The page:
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Deeper learning has significant impact, study finds

What is deeper learning, and how can it transform education?

deeper-learningNew research reveals that students who attend schools with a focus on deeper learning are more likely to graduate on time and demonstrate higher achievement and test scores, as well as an increased likelihood of college attendance.

The research from the American Institutes for Research (AIR), packaged in a series of three reports, also examines deeper learning’s impact on educational opportunity and 21st-century skills including critical thinking and problem solving.

Deeper learning, as defined in the report, focuses on educational outcomes involving “a deeper understanding of core academic content, the ability to apply that understanding to novel problems and situations, and the development of a range of competencies, including people skills and self control.”

(Next page: What the reports reveal about deeper learning in schools)

The study examines students in high schools that implemented deeper learning measures and compares them to “matched” students in the same district in schools that did not pursue deeper learning in order to determine if students in deeper learning schools did in fact experience greater achievement, educational opportunity, and educational attainment.

As recently as the Common Core State Standards, policymakers have focused on the need for students to develop deeper understanding of the concepts they learn in school, including the need to understand the “why” and the real-world relevance behind core academic lessons.

Deeper learning, the study claims, is important because academic knowledge alone is not enough to help students succeed in today’s global economy, and students need diverse communication skills to collaborate with others and expand their own knowledge. This holds potential for how today’s students learn and how they can achieve success in postsecondary education and the workforce.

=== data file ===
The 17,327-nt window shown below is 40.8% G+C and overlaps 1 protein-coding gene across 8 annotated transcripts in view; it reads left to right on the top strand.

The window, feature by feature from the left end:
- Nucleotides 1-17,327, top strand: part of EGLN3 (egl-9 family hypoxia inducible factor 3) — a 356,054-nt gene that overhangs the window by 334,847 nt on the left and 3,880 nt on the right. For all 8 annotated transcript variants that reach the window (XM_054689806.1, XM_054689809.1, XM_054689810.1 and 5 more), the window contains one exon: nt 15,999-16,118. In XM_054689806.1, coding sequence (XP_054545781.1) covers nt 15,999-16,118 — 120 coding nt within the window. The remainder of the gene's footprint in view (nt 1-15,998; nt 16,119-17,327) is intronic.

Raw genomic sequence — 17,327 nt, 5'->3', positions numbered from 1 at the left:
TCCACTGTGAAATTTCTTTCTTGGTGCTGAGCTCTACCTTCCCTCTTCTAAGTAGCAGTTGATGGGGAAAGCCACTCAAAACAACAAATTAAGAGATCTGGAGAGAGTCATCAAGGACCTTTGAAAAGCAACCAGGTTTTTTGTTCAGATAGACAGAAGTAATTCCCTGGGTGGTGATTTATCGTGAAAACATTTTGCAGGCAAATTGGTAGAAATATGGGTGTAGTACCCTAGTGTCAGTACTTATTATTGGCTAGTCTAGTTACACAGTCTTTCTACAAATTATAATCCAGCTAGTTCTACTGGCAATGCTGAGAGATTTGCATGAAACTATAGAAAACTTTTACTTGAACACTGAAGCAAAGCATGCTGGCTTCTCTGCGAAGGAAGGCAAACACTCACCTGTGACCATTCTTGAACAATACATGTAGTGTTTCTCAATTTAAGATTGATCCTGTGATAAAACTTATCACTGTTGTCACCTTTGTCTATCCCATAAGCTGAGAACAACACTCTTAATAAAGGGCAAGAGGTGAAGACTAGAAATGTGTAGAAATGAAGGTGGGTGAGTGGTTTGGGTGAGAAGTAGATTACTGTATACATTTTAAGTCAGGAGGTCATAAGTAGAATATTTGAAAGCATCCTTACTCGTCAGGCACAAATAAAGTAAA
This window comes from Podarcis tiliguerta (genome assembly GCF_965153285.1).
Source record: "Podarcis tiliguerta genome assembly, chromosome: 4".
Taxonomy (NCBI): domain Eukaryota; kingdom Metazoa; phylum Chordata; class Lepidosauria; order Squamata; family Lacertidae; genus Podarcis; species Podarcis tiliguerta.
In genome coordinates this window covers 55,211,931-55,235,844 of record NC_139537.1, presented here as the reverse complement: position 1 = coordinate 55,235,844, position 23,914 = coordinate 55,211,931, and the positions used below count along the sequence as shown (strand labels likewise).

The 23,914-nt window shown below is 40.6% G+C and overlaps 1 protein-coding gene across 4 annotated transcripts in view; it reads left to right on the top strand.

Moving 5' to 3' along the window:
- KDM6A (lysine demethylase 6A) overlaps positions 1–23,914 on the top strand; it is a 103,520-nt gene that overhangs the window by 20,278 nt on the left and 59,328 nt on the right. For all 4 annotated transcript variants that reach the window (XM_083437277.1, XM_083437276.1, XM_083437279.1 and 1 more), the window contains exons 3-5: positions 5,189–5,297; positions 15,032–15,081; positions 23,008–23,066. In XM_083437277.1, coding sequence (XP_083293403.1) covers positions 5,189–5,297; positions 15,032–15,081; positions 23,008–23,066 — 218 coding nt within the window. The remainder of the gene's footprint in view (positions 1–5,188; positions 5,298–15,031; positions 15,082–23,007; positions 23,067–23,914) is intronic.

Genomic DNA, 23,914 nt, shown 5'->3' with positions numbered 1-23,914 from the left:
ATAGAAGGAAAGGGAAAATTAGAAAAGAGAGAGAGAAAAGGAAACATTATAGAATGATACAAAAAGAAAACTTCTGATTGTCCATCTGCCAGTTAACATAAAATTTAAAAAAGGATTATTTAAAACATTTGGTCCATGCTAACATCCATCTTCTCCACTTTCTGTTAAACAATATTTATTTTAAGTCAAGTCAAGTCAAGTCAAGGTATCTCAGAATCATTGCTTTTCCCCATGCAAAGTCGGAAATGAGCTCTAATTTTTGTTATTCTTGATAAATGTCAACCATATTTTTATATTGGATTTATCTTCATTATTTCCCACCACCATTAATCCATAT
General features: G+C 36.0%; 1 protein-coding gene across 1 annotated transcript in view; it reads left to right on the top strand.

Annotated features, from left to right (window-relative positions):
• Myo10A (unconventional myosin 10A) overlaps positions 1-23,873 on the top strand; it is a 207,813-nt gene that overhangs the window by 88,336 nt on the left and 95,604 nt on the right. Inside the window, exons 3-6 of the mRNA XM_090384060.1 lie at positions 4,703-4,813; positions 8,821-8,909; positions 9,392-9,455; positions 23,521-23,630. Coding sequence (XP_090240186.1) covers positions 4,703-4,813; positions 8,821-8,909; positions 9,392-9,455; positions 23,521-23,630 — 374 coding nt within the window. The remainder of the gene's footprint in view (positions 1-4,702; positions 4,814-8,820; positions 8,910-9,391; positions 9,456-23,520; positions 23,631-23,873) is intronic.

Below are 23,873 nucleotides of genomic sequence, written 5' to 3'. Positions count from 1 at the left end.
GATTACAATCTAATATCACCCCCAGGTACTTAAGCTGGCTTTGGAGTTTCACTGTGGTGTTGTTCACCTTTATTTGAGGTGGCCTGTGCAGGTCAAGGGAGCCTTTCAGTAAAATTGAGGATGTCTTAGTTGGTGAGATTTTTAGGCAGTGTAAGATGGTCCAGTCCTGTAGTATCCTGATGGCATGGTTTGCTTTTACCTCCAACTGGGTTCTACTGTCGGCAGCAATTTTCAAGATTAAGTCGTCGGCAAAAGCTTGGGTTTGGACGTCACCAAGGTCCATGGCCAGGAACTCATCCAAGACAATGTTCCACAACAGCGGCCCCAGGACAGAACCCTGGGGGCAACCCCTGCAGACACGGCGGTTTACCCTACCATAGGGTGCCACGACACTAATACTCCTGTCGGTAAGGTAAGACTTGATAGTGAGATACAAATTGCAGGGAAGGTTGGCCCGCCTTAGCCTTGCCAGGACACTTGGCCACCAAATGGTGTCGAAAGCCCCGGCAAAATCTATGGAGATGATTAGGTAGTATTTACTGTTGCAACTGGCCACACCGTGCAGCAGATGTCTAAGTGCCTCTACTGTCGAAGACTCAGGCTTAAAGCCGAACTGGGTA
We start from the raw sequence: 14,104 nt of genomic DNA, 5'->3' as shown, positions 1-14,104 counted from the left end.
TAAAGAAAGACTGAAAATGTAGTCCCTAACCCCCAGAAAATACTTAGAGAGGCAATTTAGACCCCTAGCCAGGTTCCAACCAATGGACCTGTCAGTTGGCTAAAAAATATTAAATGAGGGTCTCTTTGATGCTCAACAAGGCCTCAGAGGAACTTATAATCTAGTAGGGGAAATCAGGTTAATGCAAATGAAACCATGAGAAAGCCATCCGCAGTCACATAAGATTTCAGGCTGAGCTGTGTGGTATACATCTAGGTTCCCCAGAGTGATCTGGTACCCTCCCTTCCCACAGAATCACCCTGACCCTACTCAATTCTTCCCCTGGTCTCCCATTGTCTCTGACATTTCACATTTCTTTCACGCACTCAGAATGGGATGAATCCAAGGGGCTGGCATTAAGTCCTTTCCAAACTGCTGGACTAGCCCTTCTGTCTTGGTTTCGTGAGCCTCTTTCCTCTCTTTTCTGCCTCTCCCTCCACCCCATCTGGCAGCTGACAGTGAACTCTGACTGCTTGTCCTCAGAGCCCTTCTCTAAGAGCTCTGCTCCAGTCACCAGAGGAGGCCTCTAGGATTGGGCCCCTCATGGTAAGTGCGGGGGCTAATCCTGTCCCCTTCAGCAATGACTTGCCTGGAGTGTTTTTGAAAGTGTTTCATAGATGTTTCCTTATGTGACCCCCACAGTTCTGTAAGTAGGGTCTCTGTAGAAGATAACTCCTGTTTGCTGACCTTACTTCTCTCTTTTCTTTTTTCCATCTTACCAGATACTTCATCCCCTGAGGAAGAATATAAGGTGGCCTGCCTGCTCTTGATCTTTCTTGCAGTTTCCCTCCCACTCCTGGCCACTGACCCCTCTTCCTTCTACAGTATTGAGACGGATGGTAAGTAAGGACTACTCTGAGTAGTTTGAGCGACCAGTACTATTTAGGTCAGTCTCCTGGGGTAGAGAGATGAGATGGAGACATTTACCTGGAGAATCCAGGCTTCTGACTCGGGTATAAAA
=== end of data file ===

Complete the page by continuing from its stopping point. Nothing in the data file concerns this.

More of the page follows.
The William and Flora Hewlett Foundation, which funded the AIR study, outlines six dimensions of deeper learning:

  1. Mastery of core academic content
  2. Critical thinking and problem solving
  3. Effective communication
  4. Ability to work collaboratively
  5. Learning how to learn
  6. Academic mindsets

The National Research Council defines deeper learning as “the process through which an individual becomes capable of taking what was learned in one situation and applying it to new situations.” Those competencies are grouped into three domains, which the AIR report notes easily categorize the six dimensions from the Hewlett Foundation:

  • Cognitive Domain: Deep content knowledge; Critical thinking and complex problem solving
  • Interpersonal Domain: Collaboration; Communication
  • Intrapersonal Domain: Learning-to-learn competencies; Academic mindsets

The findings are all statistically significant, noted Jennifer O’Day, the co-principal investigator for the study and a managing research scientist and policy analyst in AIR’s Education, Human Development, and Workforce Program.